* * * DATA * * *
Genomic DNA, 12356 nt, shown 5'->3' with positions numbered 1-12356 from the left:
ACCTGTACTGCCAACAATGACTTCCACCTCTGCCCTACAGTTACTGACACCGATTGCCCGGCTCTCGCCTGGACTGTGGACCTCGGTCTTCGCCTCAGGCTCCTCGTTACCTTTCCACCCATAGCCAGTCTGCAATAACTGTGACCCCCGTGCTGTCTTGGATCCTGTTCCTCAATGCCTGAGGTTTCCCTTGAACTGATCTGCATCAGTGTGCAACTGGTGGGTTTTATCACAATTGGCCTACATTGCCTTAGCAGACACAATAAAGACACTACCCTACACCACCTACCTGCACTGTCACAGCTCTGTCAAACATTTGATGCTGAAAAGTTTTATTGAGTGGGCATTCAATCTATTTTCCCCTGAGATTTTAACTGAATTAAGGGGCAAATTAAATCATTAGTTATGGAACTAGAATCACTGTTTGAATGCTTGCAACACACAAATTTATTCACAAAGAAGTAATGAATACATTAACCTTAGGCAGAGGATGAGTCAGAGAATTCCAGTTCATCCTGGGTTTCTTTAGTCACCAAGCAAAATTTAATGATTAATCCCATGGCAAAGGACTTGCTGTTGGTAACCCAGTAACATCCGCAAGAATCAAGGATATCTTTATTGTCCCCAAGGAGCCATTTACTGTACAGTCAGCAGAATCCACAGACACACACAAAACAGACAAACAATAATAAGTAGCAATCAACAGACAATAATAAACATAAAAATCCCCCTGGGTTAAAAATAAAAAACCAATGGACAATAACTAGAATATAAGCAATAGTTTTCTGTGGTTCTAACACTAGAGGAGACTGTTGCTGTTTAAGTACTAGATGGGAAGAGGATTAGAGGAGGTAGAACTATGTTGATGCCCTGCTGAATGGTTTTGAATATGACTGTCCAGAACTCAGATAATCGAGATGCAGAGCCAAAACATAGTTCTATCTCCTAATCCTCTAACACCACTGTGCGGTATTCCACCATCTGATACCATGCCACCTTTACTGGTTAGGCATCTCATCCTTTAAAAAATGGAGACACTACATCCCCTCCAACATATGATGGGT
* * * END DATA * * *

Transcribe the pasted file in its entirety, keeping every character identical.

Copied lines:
Genomic DNA, 12356 nt, shown 5'->3' with positions numbered 1-12356 from the left:
ACCTGTACTGCCAACAATGACTTCCACCTCTGCCCTACAGTTACTGACACCGATTGCCCGGCTCTCGCCTGGACTGTGGACCTCGGTCTTCGCCTCAGGCTCCTCGTTACCTTTCCACCCATAGCCAGTCTGCAATAACTGTGACCCCCGTGCTGTCTTGGATCCTGTTCCTCAATGCCTGAGGTTTCCCTTGAACTGATCTGCATCAGTGTGCAACTGGTGGGTTTTATCACAATTGGCCTACATTGCCTTAGCAGACACAATAAAGACACTACCCTACACCACCTACCTGCACTGTCACAGCTCTGTCAAACATTTGATGCTGAAAAGTTTTATTGAGTGGGCATTCAATCTATTTTCCCCTGAGATTTTAACTGAATTAAGGGGCAAATTAAATCATTAGTTATGGAACTAGAATCACTGTTTGAATGCTTGCAACACACAAATTTATTCACAAAGAAGTAATGAATACATTAACCTTAGGCAGAGGATGAGTCAGAGAATTCCAGTTCATCCTGGGTTTCTTTAGTCACCAAGCAAAATTTAATGATTAATCCCATGGCAAAGGACTTGCTGTTGGTAACCCAGTAACATCCGCAAGAATCAAGGATATCTTTATTGTCCCCAAGGAGCCATTTACTGTACAGTCAGCAGAATCCACAGACACACACAAAACAGACAAACAATAATAAGTAGCAATCAACAGACAATAATAAACATAAAAATCCCCCTGGGTTAAAAATAAAAAACCAATGGACAATAACTAGAATATAAGCAATAGTTTTCTGTGGTTCTAACACTAGAGGAGACTGTTGCTGTTTAAGTACTAGATGGGAAGAGGATTAGAGGAGGTAGAACTATGTTGATGCCCTGCTGAATGGTTTTGAATATGACTGTCCAGAACTCAGATAATCGAGATGCAGAGCCAAAACATAGTTCTATCTCCTAATCCTCTAACACCACTGTGCGGTATTCCACCATCTGATACCATGCCACCTTTACTGGTTAGGCATCTCATCCTTTAAAAAATGGAGACACTACATCCCCTCCAACATATGATGGGT